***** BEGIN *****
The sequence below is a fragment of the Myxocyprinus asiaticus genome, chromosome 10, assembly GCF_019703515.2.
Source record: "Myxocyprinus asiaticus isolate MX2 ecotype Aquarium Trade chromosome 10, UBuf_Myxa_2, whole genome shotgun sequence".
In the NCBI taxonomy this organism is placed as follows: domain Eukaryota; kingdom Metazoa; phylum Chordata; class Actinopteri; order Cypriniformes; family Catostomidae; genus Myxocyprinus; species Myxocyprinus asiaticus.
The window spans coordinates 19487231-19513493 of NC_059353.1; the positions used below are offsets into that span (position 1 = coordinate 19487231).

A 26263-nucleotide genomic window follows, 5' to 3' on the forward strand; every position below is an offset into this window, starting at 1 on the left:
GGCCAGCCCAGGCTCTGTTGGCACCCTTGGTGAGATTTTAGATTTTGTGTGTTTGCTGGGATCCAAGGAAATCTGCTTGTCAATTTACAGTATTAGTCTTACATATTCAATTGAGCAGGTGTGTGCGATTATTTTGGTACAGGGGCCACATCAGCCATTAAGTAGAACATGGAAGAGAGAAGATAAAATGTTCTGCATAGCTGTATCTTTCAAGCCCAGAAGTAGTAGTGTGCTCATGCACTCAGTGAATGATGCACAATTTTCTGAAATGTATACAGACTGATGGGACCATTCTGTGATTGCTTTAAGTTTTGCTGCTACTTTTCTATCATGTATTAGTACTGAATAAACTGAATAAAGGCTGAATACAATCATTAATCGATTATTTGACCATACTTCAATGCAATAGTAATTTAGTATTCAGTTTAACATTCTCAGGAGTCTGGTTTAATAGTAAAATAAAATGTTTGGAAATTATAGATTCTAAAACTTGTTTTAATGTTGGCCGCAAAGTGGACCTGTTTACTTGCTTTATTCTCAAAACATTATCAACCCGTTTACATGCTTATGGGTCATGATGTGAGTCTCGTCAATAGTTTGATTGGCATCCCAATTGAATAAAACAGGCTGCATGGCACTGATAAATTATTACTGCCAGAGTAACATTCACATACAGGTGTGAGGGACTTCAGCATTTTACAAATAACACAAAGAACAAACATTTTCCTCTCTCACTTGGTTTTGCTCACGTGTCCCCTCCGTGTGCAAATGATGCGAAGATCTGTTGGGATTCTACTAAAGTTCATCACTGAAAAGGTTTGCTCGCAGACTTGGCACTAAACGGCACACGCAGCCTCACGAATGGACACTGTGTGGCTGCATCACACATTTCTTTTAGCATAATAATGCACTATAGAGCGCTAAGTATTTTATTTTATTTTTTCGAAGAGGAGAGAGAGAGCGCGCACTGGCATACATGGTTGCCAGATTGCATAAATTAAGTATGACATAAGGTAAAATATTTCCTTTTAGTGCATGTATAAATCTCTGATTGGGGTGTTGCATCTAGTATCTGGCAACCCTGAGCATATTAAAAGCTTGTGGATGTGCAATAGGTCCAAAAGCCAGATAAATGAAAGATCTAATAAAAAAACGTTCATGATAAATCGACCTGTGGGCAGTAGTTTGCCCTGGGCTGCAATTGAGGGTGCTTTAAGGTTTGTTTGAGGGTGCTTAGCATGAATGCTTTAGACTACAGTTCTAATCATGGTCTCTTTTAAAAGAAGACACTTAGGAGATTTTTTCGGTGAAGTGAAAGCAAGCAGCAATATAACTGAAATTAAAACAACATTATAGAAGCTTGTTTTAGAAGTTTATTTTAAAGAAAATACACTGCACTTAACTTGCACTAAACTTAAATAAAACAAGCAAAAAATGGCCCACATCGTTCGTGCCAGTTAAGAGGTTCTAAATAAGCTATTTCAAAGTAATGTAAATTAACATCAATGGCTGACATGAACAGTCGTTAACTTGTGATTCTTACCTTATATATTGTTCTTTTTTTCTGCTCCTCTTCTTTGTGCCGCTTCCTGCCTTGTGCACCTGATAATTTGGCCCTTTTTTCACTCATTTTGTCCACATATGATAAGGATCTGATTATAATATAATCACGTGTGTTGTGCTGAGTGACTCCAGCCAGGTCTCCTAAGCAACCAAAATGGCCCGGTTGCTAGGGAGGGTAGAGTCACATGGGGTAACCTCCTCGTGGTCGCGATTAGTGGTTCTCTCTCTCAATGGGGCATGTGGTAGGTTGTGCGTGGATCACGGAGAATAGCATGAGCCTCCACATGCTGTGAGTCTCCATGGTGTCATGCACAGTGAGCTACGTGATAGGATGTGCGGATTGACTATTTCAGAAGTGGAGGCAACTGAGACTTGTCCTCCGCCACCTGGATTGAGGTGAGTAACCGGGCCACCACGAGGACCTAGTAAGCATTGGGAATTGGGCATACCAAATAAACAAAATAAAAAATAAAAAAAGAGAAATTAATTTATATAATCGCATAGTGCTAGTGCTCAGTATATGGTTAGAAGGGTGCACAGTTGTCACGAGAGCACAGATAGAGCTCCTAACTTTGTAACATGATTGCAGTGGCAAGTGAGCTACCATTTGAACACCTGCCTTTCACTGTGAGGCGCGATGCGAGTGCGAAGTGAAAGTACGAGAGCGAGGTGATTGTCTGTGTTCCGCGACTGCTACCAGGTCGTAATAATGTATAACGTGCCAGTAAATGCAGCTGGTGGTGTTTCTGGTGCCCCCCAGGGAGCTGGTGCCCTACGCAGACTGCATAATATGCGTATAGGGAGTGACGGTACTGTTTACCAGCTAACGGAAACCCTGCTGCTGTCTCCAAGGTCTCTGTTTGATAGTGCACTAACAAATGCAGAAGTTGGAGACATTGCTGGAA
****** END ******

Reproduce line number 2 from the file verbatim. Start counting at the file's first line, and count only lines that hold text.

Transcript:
Source record: "Myxocyprinus asiaticus isolate MX2 ecotype Aquarium Trade chromosome 10, UBuf_Myxa_2, whole genome shotgun sequence".